About SS MASTER
The SS Master was built in 1922 for Captain Herman Thorsen as a replacement for an earlier vessel. Very few ships were being built in the province during this period, (only 6 over 40′), and these were just about the last designed and launched with a steam plant installed; everywhere else steam and gasoline engines were being replaced by diesel engines. One of a trio of wood hulled tugs that were turned out at the Beach Avenue Shipyard in False Creek which were almost identical in design and size, the MASTER was, however, 5′ shorter than the other two, the SEA SWELL and the R.F.M. Arthur Moscrop, their builder, was Vancouver’s and British Columbia’s most notable tugboat builder, a man who had received his initial training from Arthur Wallace in his pioneer False Creek shipyard.
Moscrop went on to design and build a large number of outstanding wood hulled tugboats for coastal use, plus supervising the construction ofthe R.C.M.P.’s Arctic explorer, the ST. ROCH.
While several of Moscrop’s hulls are still around, they have been heavily modified structurally and all have been re-engined. The MASTER is the sole Moscrop built tug that is still close to her original design and which still operates with her 4riginal steam engine, and Royal Navy World War 1 surplus. The MASTER’s original cost is believed to have been around $34,000 and Captain Thorsen retained full ownership until 1927 when the Master Towing Company was incorporated and took title of the ship along with a mortgage for $23,000 back to Thorsen (This mortgage was transferred to the Home Oil Company in 1933).
First working for Fraser Mills and later chartered to the Lamb Logging Company, she put in general log and barge towing service from up coast to the mills in False Creek and elsewhere. In 1940, she was purchased by the Marpole Towing Company (joining her sister ship, the R.F.M.), and the Marpole colours, black diamonds on a white band on an orange stack were now painted on her colours that she wears to this day. The black diamonds, which had been the insignia of the firm since shortly after the turn of the century, signified the towing of coal barges from Vancouver Island to the company’s plant in Coal Harbor in Vancouver.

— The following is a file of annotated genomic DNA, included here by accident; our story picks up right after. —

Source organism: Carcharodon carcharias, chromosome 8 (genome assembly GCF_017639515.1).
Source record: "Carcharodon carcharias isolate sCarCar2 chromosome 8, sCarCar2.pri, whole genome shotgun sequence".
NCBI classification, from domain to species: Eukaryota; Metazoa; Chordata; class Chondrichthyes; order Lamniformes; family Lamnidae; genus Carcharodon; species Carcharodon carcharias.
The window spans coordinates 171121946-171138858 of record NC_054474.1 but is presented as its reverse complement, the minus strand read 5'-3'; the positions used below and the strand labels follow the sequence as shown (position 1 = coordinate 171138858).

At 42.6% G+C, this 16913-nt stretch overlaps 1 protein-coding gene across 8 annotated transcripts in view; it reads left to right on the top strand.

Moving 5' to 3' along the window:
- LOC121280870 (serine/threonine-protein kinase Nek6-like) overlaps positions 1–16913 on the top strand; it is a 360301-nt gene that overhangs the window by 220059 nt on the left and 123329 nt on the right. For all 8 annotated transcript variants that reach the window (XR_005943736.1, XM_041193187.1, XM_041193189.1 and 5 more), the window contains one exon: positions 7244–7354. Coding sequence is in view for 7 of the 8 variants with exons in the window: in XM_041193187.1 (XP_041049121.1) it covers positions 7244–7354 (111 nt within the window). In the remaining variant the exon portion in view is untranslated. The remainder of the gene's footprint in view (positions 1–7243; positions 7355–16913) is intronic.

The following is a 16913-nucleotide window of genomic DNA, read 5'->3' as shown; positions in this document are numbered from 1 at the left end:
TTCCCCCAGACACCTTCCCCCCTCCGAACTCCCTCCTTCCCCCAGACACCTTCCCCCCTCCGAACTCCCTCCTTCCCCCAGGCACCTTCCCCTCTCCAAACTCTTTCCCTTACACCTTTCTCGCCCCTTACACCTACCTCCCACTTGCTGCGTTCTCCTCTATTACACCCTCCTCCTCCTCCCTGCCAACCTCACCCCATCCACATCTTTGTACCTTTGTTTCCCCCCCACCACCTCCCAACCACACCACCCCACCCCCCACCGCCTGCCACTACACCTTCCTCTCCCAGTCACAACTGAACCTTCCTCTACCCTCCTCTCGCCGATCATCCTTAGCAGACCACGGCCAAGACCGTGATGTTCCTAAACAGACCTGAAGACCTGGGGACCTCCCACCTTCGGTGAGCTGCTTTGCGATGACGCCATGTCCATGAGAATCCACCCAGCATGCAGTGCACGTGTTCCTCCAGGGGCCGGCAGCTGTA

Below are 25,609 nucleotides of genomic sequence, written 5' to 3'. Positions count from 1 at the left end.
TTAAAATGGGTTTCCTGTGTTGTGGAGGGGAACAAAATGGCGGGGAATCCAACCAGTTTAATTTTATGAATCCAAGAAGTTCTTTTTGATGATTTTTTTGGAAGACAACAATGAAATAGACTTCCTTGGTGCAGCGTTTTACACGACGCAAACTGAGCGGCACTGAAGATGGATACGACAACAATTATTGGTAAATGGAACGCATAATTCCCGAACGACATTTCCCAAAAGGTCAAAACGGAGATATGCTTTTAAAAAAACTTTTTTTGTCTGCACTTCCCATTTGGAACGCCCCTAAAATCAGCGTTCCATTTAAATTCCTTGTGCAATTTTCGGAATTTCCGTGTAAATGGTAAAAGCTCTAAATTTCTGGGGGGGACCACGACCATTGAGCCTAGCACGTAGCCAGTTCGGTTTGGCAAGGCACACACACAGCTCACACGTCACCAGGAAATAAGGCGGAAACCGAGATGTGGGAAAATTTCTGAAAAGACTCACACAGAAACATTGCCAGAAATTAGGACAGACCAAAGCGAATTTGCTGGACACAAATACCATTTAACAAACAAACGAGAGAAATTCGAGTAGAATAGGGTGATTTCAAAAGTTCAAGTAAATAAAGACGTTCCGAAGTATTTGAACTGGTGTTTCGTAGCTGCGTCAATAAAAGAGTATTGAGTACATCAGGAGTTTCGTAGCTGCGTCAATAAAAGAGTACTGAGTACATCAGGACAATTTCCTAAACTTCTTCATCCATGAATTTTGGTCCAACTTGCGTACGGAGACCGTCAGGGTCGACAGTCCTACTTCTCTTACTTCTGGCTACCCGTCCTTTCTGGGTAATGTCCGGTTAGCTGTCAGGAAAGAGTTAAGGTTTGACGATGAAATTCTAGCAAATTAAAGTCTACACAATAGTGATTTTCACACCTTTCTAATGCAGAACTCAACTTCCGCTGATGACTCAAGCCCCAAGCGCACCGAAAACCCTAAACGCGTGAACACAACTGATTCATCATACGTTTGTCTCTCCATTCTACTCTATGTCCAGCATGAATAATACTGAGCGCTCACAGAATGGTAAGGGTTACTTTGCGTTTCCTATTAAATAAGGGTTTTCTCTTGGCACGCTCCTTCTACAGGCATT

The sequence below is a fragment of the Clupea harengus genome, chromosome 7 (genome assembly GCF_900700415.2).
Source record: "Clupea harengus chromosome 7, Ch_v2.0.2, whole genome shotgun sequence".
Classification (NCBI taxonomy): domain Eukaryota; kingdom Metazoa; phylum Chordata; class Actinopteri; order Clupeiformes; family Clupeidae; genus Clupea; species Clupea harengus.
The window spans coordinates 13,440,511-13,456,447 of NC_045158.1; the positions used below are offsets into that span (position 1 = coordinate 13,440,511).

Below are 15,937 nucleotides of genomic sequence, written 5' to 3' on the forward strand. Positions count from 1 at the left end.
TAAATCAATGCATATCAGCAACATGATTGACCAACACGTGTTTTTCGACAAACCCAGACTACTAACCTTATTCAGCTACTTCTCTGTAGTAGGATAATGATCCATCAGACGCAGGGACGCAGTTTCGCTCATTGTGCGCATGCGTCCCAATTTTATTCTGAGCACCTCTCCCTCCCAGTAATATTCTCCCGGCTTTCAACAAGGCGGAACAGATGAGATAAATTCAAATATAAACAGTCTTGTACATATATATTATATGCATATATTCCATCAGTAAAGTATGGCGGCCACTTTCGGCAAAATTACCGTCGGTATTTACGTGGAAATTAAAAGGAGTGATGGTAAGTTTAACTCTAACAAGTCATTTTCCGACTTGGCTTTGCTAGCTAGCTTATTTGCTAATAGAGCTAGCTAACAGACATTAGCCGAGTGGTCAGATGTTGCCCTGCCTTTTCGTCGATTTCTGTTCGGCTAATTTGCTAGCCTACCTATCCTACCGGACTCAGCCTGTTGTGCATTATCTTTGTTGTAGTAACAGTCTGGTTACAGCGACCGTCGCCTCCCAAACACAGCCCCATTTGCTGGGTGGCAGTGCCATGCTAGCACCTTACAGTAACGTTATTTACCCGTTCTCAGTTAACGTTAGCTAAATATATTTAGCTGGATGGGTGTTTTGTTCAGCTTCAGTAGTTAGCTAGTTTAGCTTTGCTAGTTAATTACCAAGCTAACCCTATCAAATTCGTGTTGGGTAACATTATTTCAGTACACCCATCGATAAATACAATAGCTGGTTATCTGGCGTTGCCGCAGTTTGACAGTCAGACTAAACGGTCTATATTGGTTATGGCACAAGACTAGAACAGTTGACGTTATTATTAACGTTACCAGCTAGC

In 1947, control of the Marpole Towing Company was assumed by Evans, Coleman and Evans – although actual title to the ship was not transferred until 1959. Around 1951, she had become part of the operations of the Gilley Bros. fleet, another subsidiary of Evans, Coleman but her Marpole colours remained unchanged. By 1959, the parent company decided to dispense with its old timers and tied up a clutch of them, including the MASTER, at the mouth of the Brunette River and left them. Dilapidated and stripped, she was finally put up for sale or scrap. “Where is, as is”, in 1962. Here she was spotted by some members of the World Ship Society of Western Canada, a branch of an English based organization of ship-lovers. They decided to rescue and restore her as a tribute to the tugboat industry of British Columbia. For the full payment of $500, raised quickly among some members, the Society took over the MASTER on August 14, 1962.
Thousands of hours of volunteer labor, scrounged and donated materials, along with money raised by all sorts of means, resulted in the ship being cleaned up and repaired, equipment restored and replaced and steam being raised on April 23, 1963, the first time in several years. The Master now commenced a new career as the Society’s flagship, bringing to a new and old public, an awareness of the now vanished era of marine steam.
In April 1971, the World Ship Society, finding it increasingly difficult under its charter to maintain the MASTER, turned her over to a newly formed group called the Society for the Preservation of the Steam Towboat Master (in May, 1985, the name was changed to the ‘S.S. Master Society’), who have been her exclusive owners and operators ever since.
Many hundreds of hours are put in each year by volunteer crew members of the SS Master Society to preserve this important piece of British Columbia’s maritime past. The general public are encouraged to drop by on a Saturday at either Granville Island in the Summer or Britannia Heritage Shipyards in the winter months and lend a hand wherever they can with painting, polishing brass, or assisting the crew with repairs etc.